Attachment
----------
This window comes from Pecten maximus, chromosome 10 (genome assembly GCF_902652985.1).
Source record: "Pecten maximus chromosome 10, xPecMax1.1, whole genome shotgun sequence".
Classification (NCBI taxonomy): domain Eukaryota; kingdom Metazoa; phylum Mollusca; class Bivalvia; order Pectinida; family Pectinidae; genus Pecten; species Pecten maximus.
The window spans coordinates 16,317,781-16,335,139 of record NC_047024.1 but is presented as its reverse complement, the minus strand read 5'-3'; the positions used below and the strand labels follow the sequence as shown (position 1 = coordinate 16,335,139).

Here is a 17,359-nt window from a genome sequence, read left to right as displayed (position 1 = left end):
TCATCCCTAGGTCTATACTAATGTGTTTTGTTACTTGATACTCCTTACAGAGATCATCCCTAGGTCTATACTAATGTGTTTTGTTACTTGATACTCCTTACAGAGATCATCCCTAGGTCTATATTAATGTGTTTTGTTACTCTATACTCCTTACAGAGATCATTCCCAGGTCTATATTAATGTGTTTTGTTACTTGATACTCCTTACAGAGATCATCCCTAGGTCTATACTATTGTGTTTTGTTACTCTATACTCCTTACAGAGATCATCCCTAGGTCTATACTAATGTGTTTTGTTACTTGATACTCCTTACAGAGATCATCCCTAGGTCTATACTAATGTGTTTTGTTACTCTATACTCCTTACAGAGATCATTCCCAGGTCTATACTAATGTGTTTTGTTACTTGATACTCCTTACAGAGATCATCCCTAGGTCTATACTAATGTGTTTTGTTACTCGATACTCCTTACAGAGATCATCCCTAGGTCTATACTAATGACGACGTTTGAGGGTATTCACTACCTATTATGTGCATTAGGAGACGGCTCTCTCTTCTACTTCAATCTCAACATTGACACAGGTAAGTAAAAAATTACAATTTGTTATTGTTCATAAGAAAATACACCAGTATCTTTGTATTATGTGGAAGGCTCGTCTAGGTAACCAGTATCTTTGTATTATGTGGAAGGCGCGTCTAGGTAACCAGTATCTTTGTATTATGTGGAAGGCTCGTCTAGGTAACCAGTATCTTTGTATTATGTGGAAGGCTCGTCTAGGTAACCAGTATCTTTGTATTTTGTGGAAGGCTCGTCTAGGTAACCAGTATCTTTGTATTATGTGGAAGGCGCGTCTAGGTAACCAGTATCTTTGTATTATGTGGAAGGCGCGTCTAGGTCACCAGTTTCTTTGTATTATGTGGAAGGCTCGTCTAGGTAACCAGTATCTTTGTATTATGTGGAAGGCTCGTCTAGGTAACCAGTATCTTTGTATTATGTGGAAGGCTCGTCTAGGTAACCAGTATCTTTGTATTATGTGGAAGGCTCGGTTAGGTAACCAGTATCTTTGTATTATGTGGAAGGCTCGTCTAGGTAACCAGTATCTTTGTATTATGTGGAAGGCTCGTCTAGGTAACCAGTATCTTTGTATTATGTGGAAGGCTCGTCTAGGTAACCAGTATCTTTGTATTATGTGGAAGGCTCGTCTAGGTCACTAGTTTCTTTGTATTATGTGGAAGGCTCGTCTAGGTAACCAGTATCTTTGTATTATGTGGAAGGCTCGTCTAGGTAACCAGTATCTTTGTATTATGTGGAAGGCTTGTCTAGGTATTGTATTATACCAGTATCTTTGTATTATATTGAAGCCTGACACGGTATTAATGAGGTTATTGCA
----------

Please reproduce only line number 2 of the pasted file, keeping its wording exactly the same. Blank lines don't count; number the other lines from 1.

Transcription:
Source record: "Pecten maximus chromosome 10, xPecMax1.1, whole genome shotgun sequence".